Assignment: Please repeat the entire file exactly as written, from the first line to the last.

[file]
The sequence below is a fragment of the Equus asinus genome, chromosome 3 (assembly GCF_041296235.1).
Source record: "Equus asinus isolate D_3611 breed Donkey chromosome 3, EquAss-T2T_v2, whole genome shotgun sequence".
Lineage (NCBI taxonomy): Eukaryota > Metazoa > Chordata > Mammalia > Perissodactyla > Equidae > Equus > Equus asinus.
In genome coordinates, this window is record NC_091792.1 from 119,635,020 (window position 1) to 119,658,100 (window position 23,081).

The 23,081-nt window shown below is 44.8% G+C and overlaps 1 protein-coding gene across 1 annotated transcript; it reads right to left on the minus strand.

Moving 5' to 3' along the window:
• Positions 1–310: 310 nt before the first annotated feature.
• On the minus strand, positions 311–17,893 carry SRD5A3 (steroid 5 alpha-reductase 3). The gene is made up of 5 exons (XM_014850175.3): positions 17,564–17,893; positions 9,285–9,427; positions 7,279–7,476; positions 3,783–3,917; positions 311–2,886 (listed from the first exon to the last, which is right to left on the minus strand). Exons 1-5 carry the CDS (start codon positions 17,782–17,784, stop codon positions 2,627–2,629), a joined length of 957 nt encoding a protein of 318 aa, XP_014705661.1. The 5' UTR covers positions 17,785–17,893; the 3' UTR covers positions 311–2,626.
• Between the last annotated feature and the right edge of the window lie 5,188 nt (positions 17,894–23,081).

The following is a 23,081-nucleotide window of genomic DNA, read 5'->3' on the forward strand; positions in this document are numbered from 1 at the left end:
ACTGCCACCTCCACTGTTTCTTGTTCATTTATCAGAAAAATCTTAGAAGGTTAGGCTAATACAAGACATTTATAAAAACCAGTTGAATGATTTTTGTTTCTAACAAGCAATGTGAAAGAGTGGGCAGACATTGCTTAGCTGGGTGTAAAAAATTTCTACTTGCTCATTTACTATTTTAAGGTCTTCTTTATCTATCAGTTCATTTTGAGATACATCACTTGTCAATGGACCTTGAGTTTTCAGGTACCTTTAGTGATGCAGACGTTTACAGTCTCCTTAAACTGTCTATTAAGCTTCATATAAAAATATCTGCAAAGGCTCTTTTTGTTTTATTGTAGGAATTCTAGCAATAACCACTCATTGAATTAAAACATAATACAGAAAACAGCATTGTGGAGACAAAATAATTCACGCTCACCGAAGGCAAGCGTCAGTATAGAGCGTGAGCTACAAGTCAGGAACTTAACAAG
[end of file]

The sequence below is a fragment of the Equus asinus genome, chromosome 3 (assembly GCF_041296235.1).
Source record: "Equus asinus isolate D_3611 breed Donkey chromosome 3, EquAss-T2T_v2, whole genome shotgun sequence".
Lineage (NCBI taxonomy): Eukaryota > Metazoa > Chordata > Mammalia > Perissodactyla > Equidae > Equus > Equus asinus.
In genome coordinates, this window is record NC_091792.1 from 119,635,020 (window position 1) to 119,658,100 (window position 23,081).

The 23,081-nt window shown below is 44.8% G+C and overlaps 1 protein-coding gene across 1 annotated transcript; it reads right to left on the minus strand.

Moving 5' to 3' along the window:
• Positions 1–310: 310 nt before the first annotated feature.
• On the minus strand, positions 311–17,893 carry SRD5A3 (steroid 5 alpha-reductase 3). The gene is made up of 5 exons (XM_014850175.3): positions 17,564–17,893; positions 9,285–9,427; positions 7,279–7,476; positions 3,783–3,917; positions 311–2,886 (listed from the first exon to the last, which is right to left on the minus strand). Exons 1-5 carry the CDS (start codon positions 17,782–17,784, stop codon positions 2,627–2,629), a joined length of 957 nt encoding a protein of 318 aa, XP_014705661.1. The 5' UTR covers positions 17,785–17,893; the 3' UTR covers positions 311–2,626.
• Between the last annotated feature and the right edge of the window lie 5,188 nt (positions 17,894–23,081).

The following is a 23,081-nucleotide window of genomic DNA, read 5'->3' on the forward strand; positions in this document are numbered from 1 at the left end:
ACTGCCACCTCCACTGTTTCTTGTTCATTTATCAGAAAAATCTTAGAAGGTTAGGCTAATACAAGACATTTATAAAAACCAGTTGAATGATTTTTGTTTCTAACAAGCAATGTGAAAGAGTGGGCAGACATTGCTTAGCTGGGTGTAAAAAATTTCTACTTGCTCATTTACTATTTTAAGGTCTTCTTTATCTATCAGTTCATTTTGAGATACATCACTTGTCAATGGACCTTGAGTTTTCAGGTACCTTTAGTGATGCAGACGTTTACAGTCTCCTTAAACTGTCTATTAAGCTTCATATAAAAATATCTGCAAAGGCTCTTTTTGTTTTATTGTAGGAATTCTAGCAATAACCACTCATTGAATTAAAACATAATACAGAAAACAGCATTGTGGAGACAAAATAATTCACGCTCACCGAAGGCAAGCGTCAGTATAGAGCGTGAGCTACAAGTCAGGAACTTAACAAG